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About Porsche

• 1931

Ferdinand Porsche left Daimler to create his own company. His company was named Dr Ing. h. c. F. Porsche GmbH.

In the same year, Porsche designed a six-cylinder sedan for Wanderer, a company based in Chemnitz. He would also design a new in-line eight-cylinder engine.

Porsche would be responsible for a milestone in the history of cars by creating the torsion bar suspension, which would be a mainstay of automobile manufacturing for decades.

• 1933

Porsche would get a contract to design a racing car for the Saxon Auto Union. This car would have 16 cylinders and would go on to be one of the most successful racing cars in the era before World War 2. It would win three international Grand Prix races and set three world records.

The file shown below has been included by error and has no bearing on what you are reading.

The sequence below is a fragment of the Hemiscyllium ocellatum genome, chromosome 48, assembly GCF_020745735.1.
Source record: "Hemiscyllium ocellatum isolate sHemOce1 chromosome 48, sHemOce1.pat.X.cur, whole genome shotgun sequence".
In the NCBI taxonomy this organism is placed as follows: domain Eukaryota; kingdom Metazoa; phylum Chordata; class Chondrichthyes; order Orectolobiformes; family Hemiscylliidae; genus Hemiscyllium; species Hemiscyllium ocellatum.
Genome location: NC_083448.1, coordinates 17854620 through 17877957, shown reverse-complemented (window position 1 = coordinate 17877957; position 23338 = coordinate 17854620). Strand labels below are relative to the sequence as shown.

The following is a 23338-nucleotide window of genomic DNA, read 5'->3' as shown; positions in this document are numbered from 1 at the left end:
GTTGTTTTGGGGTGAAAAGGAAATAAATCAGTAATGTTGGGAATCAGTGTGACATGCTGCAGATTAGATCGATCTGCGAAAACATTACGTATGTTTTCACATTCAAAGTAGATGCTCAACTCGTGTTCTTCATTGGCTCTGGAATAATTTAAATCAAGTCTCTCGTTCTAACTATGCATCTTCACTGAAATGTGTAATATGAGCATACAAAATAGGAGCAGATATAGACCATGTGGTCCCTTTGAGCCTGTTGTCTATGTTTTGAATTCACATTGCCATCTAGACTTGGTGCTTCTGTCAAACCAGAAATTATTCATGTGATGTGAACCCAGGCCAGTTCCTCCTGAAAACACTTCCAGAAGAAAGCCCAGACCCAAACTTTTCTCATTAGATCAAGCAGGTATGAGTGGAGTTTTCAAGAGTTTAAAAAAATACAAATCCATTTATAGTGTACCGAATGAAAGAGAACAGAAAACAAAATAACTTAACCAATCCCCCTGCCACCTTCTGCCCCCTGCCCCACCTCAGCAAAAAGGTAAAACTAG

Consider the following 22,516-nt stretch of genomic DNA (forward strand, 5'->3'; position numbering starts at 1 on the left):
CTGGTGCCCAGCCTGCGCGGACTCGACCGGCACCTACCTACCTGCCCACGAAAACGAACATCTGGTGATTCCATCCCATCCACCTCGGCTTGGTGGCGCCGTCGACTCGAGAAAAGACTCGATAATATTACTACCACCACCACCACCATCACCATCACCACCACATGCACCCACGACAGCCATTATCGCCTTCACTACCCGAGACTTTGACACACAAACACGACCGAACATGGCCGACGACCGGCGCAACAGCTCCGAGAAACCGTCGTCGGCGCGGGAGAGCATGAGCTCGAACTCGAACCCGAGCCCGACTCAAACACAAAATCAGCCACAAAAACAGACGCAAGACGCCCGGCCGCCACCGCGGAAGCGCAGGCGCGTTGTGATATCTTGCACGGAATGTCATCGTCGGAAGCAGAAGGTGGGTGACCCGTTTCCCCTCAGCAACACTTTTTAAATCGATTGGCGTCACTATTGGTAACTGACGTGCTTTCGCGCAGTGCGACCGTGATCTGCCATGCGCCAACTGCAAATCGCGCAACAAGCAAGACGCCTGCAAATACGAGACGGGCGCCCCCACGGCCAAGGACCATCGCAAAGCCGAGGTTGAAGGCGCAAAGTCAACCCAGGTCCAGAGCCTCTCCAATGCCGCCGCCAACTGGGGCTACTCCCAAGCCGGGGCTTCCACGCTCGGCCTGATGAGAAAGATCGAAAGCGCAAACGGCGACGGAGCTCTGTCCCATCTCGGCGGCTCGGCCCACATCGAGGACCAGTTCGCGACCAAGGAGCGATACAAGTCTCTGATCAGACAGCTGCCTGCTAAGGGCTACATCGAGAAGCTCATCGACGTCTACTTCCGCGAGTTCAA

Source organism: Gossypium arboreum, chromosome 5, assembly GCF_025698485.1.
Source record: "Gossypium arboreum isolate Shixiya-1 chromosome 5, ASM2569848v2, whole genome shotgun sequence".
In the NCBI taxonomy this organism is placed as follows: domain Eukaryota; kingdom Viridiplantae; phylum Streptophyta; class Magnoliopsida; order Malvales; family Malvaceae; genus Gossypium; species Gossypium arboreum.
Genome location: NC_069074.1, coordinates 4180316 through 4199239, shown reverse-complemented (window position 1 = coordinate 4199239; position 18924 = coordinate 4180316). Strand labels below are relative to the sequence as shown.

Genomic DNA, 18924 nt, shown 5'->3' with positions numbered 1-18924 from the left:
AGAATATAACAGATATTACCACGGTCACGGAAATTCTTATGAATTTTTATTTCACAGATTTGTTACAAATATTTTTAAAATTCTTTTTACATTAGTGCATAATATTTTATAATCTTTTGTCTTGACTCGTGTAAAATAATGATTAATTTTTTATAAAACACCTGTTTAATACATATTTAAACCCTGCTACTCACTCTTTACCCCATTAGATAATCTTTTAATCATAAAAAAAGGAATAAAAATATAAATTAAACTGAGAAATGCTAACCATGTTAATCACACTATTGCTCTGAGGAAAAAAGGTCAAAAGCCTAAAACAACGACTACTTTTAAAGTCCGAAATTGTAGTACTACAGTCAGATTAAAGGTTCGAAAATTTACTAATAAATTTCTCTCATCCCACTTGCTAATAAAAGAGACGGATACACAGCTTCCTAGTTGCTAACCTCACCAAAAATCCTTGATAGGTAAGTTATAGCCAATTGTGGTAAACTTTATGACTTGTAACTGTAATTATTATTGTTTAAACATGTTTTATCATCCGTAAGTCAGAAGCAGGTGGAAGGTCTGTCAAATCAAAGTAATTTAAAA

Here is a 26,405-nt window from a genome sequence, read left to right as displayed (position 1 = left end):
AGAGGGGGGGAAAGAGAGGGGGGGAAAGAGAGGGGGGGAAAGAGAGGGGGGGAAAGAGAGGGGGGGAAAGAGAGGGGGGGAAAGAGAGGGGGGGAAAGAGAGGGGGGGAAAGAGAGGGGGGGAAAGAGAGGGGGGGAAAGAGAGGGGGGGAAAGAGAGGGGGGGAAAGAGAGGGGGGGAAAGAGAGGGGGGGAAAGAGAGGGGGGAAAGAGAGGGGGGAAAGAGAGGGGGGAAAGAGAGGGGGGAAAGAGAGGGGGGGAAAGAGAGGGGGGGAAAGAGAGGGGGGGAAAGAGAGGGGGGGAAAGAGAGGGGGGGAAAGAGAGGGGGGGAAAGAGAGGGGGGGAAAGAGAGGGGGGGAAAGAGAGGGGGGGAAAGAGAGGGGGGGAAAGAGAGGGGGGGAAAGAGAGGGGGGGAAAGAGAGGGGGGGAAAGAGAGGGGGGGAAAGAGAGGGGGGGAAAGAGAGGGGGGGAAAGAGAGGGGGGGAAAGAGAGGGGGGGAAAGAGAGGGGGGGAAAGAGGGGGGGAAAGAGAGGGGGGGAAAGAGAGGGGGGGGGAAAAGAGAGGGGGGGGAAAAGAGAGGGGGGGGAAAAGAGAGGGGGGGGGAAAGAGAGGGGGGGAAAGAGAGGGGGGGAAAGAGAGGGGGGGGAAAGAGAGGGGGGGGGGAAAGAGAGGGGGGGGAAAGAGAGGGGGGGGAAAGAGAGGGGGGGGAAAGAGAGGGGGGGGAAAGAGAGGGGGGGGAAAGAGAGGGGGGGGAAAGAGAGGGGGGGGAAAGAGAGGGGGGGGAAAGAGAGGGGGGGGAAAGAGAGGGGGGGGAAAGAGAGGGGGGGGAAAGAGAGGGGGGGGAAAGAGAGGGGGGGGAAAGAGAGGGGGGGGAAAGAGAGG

• 1934

Porsche and his son, Ferdinand Anton Ernst Porsche started working on Hitler's People's Car project. It was during this period that he came up with the early designs for the first Volkswagen car. Hitler requested that Porsche and his son (Ferdinand "Ferry" Porsche) design a heavy tank for the German army's Tiger program. Porsche produced several tank designs. Porsche's tanks had crucial design flaws that caused the tanks to break down on the battlefield. Another company (Henschel & Sohn) got the contract instead.

• 1945

World War 2 ended and Porsche was arrested and made to spend 22 months in prison for war crimes. His son spent the time supervising the creation of a racing car until his father’s release in 1947.

Early models of what would become the 356 were built in Gmund, Austria. These first versions were made with parts from the Volkswagen Beetle, though Porsche would make its own parts later on. The same man, Erwin Komenda, designed both the 356 and the Volkswagen Beetle. The 356 is widely considered to be the first Porsche because it was the first car sold by the company. Its success would give the younger Porsche the confidence to build more automobiles.

• 1948